It goes on for so long I seriously start thinking about the fact that I am an “actor” playing the “role” of an American businessman…

There are actual businesspeople out there! For whom this is their actual life!

How does that happen to someone?! You go to school, you fall in love, and this, this, THIS is what you’re spending your one precious life on?

What the fuck happened to you?!

They must have a penknife in their pockets, you know, just for luck, just for something to hold onto, just so they can rub it as the slides are going by, just so they can know that if it ever gets to be too much, if it ever gets to be too fucking much, then they can STAB themselves in the FUCKING neck, and it will be over.

Worst job in the fucking world.

After the PowerPoint, we head down to the factory floor. And I retract my previous assertion because this is the worst job in the fucking world.

Industrial spaces with twenty, twenty-five, thirty thousand workers in a single enormous space, they can exert a kind of eerie fascination—there’s a beauty to industrialization on such a massive scale. You don’t have to deny it—there’s a wonder to seeing so much order laid out in front of you, and people are walking around whispering statistics in your ear, it’s easy to slip into a kind of Stalinist wet dream. I try to subvert that by locking onto actual faces as they take me up and down the aisles. And the first thing I notice is the silence.

It’s so quiet.

At Foxconn, you’re demerited if you ever speak on the line, at no factory that I went to did anyone ever speak on the line—but this is deeper than that.

As a creature of the First World, I expect a factory making complex electronics will have the sounds of machinery, but in a place where the cost of labor is effectively zero, anything that can be made by hand is made by hand.

Rest assured, no matter how complex your electronics are they are assembled by thousands and thousands of tiny little fingers working in concert, and in those vast spaces the only sound is the sound of bodies in constant, unending motion.

And it is constant. They work a Chinese hour, and a Chinese hour has sixty Chinese minutes, and a Chinese minute has sixty Chinese seconds—it’s not like our hour.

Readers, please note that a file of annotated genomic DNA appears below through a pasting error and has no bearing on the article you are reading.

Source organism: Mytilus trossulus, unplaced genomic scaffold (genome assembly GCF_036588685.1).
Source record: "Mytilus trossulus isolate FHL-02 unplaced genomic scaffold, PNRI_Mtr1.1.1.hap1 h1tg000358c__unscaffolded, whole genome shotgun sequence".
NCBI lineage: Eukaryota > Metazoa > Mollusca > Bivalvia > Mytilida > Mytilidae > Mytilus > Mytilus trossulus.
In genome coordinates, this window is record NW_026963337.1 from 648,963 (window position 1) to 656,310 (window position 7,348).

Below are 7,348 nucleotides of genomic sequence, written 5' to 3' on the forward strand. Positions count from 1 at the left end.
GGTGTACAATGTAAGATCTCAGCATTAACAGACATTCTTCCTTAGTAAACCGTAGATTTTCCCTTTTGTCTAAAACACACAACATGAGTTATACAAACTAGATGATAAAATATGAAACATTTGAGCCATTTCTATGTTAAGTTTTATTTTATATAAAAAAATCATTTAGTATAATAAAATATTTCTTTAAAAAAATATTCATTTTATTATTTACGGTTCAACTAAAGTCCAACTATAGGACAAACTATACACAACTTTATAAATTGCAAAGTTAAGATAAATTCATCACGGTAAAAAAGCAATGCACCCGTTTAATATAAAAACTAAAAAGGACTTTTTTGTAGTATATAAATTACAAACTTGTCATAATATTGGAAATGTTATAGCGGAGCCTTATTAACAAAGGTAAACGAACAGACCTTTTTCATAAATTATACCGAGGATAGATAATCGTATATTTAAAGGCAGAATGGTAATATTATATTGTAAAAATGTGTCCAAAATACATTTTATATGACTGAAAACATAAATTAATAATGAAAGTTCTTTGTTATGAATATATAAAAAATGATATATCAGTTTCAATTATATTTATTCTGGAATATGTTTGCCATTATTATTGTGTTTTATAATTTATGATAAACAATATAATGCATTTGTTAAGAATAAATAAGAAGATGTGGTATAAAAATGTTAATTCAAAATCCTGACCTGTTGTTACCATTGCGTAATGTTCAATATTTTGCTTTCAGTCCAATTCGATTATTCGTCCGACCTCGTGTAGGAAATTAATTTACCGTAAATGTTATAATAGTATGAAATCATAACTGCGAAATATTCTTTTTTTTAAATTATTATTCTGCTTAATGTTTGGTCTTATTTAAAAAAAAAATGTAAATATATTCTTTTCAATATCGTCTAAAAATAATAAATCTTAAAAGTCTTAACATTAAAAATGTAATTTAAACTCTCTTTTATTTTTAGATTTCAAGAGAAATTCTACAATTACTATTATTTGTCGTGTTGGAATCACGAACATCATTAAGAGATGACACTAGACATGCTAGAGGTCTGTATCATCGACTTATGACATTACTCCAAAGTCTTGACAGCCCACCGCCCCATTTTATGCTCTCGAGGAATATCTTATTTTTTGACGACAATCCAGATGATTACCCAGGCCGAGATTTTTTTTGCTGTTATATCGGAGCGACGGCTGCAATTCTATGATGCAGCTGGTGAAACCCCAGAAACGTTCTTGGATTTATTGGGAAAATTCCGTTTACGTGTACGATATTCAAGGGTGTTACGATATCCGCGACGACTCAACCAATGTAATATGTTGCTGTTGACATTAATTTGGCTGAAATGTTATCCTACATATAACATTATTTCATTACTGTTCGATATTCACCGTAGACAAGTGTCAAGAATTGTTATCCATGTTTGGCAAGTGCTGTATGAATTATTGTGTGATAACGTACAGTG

What’s our hour now? Forty-six minutes? You have a bathroom break, and a smoke break, and if you don’t smoke, there’s a yoga break…

This doesn’t look anything like that. This looks like nothing we’ve seen in a century. They work on the lines and a line only moves as fast as its slowest member, so each person learns how to move perfectly, as quickly as possible—if they can’t do it, there are people behind them, watching them, and there are cameras watching both sets of people, and people watching the cameras—they lock it down. They sharpen it to a fine, sharp edge, every hour, and those hours are long.

The official workday in China is eight hours long. That’s a joke. I never met anyone who’d even heard of an eight-hour shift. Everyone I talked to worked twelve-hour shifts, standard. And often much longer than that: fourteen hours a day, fifteen hours a day, sometimes when there’s a hot new gadget coming out—you know what the fuck I’m talking about— sometimes it pegs up at sixteen hours a day and it just sits there for weeks and months at a time, month after month of straight sixteens—sometimes longer than that.

While I’m in country, a worker at Foxconn dies after working a thirty-four-hour shift. I wish I could say that was unusual, but it’s happened before. I only mention it because it actually happened while I was there.

And I go to the dormitories. I’m a valuable potential future customer: they will show me anything I ask to see.

The dormitories are cement cubes, ten foot by twelve foot—and in that space, there are thirteen beds. Fourteen beds. I count fifteen beds. They’re stacked up like Jenga puzzle pieces all the way up to the ceiling. The space between them is so narrow none of us would actually fit in them—they have to slide into them like coffins. There are cameras in the rooms, there are cameras in the hallways, there are cameras everywhere.